Jordan Spieth plays from the 17th tee during the third round at the British Open Golf Championship at St. Andrews in Scotland on Sunday. (David J. Phillip/AP)

Jordan Spieth plays from the 17th tee during the third round at the British Open Golf Championship at St. Andrews in Scotland on Sunday. (David J. Phillip/AP)

Slam quest doesn’t rattle Spieth

ST. ANDREWS, Scotland — Let us be the doubters, the ones who keep reminding Jordan Spieth what he’s trying to accomplish. We’ll tell him this has been done only once in the long history of golf, by the great Ben Hogan, and that it borders between improbable and unlikely — if not somewhere around impossible.

Spieth is a man apart, and man is the proper identification, not because he has reached his majority, age 21, but because he accepts the task at hand: winning a third straight major championship this year — and, lordy, maybe even a fourth — with an almost unreal zealousness.

Maybe he comes from a shot off the pace today in a British Open that because of weather has been extended an extra day. His chances do seem excellent with his game and his attitude, but even if he falls short, he’s going out unintimidated on the Old Course in this most famous of golfing towns.

Only Hogan in 1953 won a year’s first three major championships — in order, the Masters, U.S. Open and British Open — and he couldn’t play in the PGA Championship because of scheduling. No one has won all four in a calendar year; Tiger Woods held all four at once but in different calendar years.

Spieth has taken the Masters and, a month ago, the U.S. Open. Could he make it three in a row, like Hogan, or does he get halted at two, like Jack Nicklaus in 1972 and Arnold Palmer in 1960?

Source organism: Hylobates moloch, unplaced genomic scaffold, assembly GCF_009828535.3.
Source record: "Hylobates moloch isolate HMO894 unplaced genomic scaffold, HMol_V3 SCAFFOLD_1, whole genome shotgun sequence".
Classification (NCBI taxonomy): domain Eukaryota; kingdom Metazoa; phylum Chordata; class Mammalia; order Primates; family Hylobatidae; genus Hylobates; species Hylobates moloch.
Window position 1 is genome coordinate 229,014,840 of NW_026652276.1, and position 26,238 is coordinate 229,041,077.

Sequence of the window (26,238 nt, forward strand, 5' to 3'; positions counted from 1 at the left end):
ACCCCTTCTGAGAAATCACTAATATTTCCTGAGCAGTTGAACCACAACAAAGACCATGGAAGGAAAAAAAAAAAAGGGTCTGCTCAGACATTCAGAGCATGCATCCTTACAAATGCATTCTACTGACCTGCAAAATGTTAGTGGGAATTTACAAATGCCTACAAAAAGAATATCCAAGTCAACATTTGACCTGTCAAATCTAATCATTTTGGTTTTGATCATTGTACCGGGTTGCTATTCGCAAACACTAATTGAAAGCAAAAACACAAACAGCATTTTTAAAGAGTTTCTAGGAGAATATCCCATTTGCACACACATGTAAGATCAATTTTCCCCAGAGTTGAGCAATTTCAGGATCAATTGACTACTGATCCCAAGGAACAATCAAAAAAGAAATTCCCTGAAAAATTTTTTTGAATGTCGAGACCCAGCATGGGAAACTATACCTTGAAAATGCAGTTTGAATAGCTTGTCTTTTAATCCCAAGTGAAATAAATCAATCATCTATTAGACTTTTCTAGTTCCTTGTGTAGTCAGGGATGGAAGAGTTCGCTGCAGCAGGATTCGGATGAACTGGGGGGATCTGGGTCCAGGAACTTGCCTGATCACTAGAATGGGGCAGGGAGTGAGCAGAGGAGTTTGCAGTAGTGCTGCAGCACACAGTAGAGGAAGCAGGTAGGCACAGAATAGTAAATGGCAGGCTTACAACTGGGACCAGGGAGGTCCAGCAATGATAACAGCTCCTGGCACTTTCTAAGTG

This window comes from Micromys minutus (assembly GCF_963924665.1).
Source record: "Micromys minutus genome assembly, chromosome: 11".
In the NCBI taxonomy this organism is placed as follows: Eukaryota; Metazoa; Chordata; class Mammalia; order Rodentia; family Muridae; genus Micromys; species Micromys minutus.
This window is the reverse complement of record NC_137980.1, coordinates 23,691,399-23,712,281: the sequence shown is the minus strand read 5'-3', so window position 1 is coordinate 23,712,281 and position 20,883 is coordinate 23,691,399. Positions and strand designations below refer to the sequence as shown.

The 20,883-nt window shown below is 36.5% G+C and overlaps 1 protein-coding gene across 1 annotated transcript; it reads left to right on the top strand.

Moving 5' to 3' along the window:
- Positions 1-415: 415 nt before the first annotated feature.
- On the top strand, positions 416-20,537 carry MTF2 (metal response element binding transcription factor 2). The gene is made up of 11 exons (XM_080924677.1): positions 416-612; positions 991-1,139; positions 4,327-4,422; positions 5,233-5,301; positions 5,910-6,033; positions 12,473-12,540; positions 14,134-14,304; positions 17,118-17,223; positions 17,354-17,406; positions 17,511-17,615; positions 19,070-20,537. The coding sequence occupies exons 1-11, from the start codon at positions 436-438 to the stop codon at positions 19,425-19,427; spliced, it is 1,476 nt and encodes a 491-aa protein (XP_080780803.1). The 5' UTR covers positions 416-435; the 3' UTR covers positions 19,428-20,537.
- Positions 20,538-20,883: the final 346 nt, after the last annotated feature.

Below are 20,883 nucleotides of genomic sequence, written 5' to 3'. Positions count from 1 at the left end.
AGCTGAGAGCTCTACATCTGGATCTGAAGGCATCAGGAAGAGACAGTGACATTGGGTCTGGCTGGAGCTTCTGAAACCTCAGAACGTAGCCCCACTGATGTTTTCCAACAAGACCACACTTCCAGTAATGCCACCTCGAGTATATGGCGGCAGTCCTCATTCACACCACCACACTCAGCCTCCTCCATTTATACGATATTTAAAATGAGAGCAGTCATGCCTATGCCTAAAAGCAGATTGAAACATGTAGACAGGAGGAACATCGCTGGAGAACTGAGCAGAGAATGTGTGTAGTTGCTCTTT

When the third round of this 144th Open Championship ended on a day of the week’s best weather so far, with almost no wind and only a brief morning rain, Paul Dunne of Ireland — an amateur, no less, who graduated from Alabama-Birmingham — was tied for first with Jason Day and the winner of the last Open at St. Andrews in 2010, Louis Oosthuizen. Each had a 12-under par total of 204, Dunne after a six-under 66, Oosthuizen and Day after 67s.

But only a shot behind, after his own 66, was Spieth, who had said after three-putting five holes and coming in with a 72 in the second round, “I can still win this thing.” Darn right he can. And so can the three who share first. And so can Padraig Harrington (65, 206) and Marc Leishman, who after a 64 is at 207 with seemingly half the people who wedge into Dunvegan’s pub every night. Third-round leader Dustin Johnson shot 75, so he’s in that group, if not in Dunvegan’s.

It’s Spieth who draws our attention. In sport, you’re always trying to separate yourself from the rest, to what is unique or at least rare. American Pharoah became the first horse to take racing’s Triple Crown in 37 years. Serena Williams has a good chance to win a calendar Grand Slam in tennis for the first time in 27 years. Spieth going into the wild, final day of the British has a chance to do what never has been done — although the magnificent Bobby Jones did sweep the U.S. and British Opens and U.S. and British Amateurs in 1930.

Pressure? “I’m not sure,” said Spieth. “It hasn’t come up in my head while I’ve been playing yet. I can’t speak for [Monday], given it’s the last round, and if I have a chance coming down the stretch, it if creeps in, I’ll embrace it. I don’t look at it as a negative thing.

“I look at it almost as an advantage. If it adds more pressure, it just makes me feel like this is something a little more special.”

Not a little more. A great deal more. He embraces it, hugs it.

“I’d like to have the opportunity to have a chance to do something nobody’s ever done,” Spieth said. “And so if I think about it that way, then I just want it a little bit more, to be able to try and go into the last major [the PGA in August] and accomplish something that only comes to a couple people ever, and I’d like to be one of those people.”

Two people who came to the British with a Slam shot were two of the greatest ever, Arnie and Jack. For Palmer, the try was stopped here at St. Andrews when, despite a birdie on the 72nd hole, he was one short of Kel Nagle. Nicklaus got beat in 1972 at Muirfield when, after Jack made up six shots the final day, Lee Trevino chipped in on the 17th hole, the 71st, to win by one.

Things like that happen in golf, a sport where there’s no defense. “I’m going to play to win,” said Spieth. Which is the only way to play, particularly with a Claret Jug on the table and so much more.Bobby JonesBritish OpenJack NicklausJOrdan SpiethLouis OosthuizenPaul DunneSt. Andrews

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